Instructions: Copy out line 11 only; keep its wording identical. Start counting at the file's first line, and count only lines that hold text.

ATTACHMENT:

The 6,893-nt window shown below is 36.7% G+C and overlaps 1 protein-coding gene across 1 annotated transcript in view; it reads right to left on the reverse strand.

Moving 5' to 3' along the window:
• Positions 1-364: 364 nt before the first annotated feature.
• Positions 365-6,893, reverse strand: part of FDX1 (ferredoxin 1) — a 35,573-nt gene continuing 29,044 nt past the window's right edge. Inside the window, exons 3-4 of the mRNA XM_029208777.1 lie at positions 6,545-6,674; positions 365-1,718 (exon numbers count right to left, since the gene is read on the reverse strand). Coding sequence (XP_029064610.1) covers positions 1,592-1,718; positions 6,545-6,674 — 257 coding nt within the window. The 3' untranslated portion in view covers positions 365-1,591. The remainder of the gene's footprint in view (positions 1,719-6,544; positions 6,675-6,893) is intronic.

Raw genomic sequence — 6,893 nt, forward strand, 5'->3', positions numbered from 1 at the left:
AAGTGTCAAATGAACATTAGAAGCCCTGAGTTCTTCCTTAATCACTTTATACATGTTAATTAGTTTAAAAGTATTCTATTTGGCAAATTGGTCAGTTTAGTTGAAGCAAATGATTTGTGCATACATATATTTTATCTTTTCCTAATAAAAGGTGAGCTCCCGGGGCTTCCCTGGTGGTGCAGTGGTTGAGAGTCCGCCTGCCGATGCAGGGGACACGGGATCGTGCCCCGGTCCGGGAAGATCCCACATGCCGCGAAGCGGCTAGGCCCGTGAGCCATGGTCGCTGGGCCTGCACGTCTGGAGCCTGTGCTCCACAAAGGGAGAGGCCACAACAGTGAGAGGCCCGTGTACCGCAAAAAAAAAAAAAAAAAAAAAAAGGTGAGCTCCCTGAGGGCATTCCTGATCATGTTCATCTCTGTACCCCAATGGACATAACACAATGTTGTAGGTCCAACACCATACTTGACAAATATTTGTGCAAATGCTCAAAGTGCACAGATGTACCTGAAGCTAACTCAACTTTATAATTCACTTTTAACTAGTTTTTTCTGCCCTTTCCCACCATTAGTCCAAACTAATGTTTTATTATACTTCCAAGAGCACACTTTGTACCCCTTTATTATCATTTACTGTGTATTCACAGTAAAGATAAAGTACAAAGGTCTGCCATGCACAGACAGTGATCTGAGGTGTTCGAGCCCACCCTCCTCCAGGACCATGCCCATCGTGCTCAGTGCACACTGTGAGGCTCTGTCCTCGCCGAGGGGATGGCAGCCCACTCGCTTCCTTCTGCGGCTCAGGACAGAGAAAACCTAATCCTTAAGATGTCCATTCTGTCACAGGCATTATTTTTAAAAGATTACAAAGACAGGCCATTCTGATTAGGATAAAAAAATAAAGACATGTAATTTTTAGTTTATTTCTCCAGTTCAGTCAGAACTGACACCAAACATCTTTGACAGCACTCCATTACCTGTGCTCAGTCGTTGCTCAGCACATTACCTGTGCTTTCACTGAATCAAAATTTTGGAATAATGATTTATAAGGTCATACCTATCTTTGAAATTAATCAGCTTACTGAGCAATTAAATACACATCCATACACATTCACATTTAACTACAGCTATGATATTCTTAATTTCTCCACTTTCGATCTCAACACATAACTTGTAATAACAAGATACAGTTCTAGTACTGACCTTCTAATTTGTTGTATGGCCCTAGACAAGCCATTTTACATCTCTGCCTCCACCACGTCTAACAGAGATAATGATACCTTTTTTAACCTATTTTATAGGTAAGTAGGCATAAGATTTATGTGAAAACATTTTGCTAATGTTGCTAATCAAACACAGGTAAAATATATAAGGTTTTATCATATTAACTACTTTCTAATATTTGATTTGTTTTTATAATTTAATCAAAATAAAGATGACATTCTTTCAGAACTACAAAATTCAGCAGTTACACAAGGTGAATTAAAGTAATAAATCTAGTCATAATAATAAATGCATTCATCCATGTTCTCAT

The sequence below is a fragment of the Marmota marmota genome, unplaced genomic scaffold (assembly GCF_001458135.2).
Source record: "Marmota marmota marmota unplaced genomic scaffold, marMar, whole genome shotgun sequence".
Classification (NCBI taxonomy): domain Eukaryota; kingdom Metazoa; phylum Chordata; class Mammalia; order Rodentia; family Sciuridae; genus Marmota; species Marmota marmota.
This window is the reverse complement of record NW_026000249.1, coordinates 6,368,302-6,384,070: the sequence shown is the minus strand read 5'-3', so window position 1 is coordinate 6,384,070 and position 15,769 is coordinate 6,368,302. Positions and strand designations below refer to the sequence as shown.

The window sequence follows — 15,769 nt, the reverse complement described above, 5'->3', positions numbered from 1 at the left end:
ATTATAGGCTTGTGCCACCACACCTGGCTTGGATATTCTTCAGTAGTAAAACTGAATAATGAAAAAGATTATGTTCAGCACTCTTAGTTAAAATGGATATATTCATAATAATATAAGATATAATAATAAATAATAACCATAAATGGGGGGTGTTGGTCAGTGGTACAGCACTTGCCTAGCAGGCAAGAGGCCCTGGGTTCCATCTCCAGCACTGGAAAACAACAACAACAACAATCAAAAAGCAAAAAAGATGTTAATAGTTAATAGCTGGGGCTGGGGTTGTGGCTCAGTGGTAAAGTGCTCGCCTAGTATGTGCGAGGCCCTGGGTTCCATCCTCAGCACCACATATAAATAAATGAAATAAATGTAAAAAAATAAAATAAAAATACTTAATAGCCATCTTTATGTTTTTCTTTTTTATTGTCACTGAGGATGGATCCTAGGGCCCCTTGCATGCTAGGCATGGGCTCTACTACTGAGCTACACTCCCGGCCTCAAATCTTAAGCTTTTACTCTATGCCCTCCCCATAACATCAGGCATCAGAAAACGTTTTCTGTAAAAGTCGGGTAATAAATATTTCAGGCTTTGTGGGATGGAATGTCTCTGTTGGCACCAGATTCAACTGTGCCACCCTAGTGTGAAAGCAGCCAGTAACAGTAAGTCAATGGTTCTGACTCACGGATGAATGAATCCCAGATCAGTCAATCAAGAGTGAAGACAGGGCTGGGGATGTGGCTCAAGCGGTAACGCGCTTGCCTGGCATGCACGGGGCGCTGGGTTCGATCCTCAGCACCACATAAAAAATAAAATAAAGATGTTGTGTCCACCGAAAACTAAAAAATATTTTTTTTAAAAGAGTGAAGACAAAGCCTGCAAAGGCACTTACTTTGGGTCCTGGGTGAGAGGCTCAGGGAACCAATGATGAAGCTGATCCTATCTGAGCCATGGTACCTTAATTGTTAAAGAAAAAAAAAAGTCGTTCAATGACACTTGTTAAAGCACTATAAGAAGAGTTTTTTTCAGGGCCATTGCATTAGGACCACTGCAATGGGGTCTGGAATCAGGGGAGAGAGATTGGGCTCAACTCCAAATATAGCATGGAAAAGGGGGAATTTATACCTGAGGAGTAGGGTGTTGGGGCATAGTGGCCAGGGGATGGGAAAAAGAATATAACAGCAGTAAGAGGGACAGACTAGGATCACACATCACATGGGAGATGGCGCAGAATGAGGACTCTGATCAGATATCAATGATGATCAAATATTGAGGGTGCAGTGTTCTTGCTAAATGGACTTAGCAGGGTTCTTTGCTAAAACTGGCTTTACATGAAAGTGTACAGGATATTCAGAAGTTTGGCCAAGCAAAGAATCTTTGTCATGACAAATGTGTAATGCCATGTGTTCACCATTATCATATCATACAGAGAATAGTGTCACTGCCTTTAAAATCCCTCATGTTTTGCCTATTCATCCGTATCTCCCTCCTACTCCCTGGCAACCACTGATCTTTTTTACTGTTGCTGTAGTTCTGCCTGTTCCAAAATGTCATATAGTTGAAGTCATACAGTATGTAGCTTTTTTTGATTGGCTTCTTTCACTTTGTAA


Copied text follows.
The window sequence follows — 15,769 nt, the reverse complement described above, 5'->3', positions numbered from 1 at the left end: